- Draw the profile of the vacancy
- Assemble publicity material
- Choosing the Right Places to Disclose
- Analyze resumes
- Interview, apply dynamics, make proposals
This entire hiring process costs money and takes time. Some companies prefer to hire HR consulting to save time, but they can not escape financial sacrifice. Others simply hire the first possible employee, which is even worse, because her chance does not fit the job and the company is big and this will increase the turnover even more.
The waste of money and time does not stop there. Before the new employee is able to perform his new role, he must be trained. That is, someone will need to move from their function to teach you to exercise yours. Even if he is an experienced employee in the role, he will need to understand the particular processes of the new company. If the turnover was low and the old employee had not been lost, none of these time and money expenditures would need to be made.
In a country like Brazil, the termination of an employee can never be considered a good deal for the owner of the company. Depending on how the termination is made, the amount of fees may increase and the financial outlay will be greater. Read about terminating contract.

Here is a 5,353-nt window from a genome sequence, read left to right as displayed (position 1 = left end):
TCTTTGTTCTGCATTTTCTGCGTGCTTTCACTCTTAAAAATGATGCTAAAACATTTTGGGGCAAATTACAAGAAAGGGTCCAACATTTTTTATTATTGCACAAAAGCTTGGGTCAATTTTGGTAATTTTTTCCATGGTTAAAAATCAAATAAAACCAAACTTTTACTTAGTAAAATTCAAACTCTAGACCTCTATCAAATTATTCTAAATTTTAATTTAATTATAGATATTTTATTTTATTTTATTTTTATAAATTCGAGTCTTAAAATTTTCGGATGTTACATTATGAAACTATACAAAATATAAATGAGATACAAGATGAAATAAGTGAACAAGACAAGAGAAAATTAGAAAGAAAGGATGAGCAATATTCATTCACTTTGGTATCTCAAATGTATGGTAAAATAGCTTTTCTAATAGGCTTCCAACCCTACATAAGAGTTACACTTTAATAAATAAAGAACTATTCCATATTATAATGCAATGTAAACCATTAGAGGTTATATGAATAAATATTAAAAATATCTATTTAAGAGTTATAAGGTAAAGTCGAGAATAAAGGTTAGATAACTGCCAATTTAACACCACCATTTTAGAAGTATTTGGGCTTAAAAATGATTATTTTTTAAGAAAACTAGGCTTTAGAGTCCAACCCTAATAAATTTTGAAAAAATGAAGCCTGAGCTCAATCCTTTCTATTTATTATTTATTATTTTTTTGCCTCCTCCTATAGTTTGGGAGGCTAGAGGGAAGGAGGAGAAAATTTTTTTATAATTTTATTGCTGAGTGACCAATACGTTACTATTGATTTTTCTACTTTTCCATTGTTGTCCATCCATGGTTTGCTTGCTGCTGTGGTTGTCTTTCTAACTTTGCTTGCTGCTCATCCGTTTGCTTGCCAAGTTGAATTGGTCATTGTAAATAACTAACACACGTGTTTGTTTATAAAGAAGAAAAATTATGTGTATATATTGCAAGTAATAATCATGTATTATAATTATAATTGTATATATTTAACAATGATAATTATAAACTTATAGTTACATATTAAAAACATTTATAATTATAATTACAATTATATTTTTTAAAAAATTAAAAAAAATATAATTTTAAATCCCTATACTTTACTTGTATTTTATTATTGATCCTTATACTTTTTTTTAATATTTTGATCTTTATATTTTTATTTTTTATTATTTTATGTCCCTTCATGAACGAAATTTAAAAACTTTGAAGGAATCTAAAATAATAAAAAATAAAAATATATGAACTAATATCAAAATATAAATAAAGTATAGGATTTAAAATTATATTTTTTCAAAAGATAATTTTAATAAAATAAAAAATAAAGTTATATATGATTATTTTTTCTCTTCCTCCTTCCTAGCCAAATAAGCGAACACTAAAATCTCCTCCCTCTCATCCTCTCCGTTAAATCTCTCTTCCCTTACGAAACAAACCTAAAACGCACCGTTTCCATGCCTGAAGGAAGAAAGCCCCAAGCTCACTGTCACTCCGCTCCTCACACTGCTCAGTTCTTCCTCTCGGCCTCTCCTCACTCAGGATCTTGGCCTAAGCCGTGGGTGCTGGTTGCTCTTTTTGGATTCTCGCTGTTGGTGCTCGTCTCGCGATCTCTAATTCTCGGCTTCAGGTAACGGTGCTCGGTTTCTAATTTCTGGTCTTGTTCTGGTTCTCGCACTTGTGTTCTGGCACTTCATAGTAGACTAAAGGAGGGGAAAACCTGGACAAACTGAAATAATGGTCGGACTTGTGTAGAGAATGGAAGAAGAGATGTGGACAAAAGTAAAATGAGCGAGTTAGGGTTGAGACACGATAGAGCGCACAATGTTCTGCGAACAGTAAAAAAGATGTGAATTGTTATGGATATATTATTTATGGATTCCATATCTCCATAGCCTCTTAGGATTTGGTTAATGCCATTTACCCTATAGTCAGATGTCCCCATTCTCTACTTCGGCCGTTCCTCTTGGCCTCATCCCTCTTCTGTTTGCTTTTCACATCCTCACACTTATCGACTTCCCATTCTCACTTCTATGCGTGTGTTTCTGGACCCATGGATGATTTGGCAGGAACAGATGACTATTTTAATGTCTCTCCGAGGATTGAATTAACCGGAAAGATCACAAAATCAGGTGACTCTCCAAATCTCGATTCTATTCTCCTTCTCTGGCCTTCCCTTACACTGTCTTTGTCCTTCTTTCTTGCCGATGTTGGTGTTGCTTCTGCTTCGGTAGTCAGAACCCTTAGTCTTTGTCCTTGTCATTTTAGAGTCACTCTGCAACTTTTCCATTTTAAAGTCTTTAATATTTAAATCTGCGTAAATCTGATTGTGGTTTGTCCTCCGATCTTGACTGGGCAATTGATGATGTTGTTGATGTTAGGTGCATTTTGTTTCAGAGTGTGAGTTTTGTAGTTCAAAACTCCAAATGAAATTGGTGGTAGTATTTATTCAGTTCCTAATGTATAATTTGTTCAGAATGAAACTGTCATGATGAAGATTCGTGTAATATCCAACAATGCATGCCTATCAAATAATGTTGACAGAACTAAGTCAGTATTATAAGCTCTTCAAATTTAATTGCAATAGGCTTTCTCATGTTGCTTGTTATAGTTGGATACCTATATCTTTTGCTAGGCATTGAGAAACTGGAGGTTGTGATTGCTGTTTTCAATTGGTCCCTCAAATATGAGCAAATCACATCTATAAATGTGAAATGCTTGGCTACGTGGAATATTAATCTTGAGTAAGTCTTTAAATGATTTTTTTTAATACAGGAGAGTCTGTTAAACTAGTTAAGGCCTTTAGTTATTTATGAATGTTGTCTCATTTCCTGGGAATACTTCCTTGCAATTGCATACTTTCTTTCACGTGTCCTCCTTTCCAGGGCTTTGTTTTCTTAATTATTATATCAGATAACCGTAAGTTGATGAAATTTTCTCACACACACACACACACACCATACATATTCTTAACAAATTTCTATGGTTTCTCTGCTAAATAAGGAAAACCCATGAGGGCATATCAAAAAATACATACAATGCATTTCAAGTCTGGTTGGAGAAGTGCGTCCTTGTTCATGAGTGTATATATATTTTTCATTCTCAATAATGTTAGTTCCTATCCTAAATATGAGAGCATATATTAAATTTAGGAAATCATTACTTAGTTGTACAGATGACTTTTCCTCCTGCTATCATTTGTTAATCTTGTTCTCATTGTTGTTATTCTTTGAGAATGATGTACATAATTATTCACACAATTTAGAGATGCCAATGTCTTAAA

How to Reduce the Turnover Rate
Hire the right people – it is worth spending a little more time and money in the selection process to find people who adapt to the culture of your company. It is much easier to train a person to develop technical skills that he has than values he does not have. Placing the right people within the team generally means longer time for the average employee to stay. Another tip is to always be interviewing people, however vague they may be.
Talk to employees to find out if they are happy in the company - sometimes it is difficult for an employee to open up with the boss, but try to understand their level of satisfaction with the company. One way to do this is through a organizational climate survey. Find the biggest complaints and deal with them before it's too late.
Understand their long-term aspirations and show that they can be fulfilled in the company itself - it is always good to know the dreams and aspirations of your team and to know that your company can help them to achieve them. A promotion? Greater capacity building? More access to education? Show them what they need to do to achieve their goals and combine goals. It's interesting to know that, from the interview. If your company has long-term ambitions conflicting with your employee's ambitions, you're sure to have trouble with that one day.
Periodically evaluate employees and show points to develop and strengths - do it performance evaluations periodicals. Define criteria for this: what he needs to improve to continue in the position he is in, to be promoted and what he already has good. Show him how much he has evolved in the last period and keep pushing.